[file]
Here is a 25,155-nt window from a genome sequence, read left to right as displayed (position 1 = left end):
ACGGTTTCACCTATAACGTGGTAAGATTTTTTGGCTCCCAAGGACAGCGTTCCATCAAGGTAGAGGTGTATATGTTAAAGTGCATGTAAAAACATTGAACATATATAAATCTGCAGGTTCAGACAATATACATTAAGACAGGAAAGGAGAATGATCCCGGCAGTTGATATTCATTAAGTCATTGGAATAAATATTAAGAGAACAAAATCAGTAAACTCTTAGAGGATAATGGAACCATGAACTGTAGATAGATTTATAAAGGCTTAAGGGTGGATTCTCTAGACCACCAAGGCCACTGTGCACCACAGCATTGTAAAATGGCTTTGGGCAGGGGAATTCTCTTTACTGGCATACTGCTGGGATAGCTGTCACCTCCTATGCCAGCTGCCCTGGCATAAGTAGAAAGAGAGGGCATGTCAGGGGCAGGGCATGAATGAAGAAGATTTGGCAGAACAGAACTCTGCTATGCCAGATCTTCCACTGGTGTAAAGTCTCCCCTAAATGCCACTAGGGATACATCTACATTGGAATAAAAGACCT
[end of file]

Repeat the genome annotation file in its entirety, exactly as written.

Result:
Here is a 25,155-nt window from a genome sequence, read left to right as displayed (position 1 = left end):
ACGGTTTCACCTATAACGTGGTAAGATTTTTTGGCTCCCAAGGACAGCGTTCCATCAAGGTAGAGGTGTATATGTTAAAGTGCATGTAAAAACATTGAACATATATAAATCTGCAGGTTCAGACAATATACATTAAGACAGGAAAGGAGAATGATCCCGGCAGTTGATATTCATTAAGTCATTGGAATAAATATTAAGAGAACAAAATCAGTAAACTCTTAGAGGATAATGGAACCATGAACTGTAGATAGATTTATAAAGGCTTAAGGGTGGATTCTCTAGACCACCAAGGCCACTGTGCACCACAGCATTGTAAAATGGCTTTGGGCAGGGGAATTCTCTTTACTGGCATACTGCTGGGATAGCTGTCACCTCCTATGCCAGCTGCCCTGGCATAAGTAGAAAGAGAGGGCATGTCAGGGGCAGGGCATGAATGAAGAAGATTTGGCAGAACAGAACTCTGCTATGCCAGATCTTCCACTGGTGTAAAGTCTCCCCTAAATGCCACTAGGGATACATCTACATTGGAATAAAAGACCT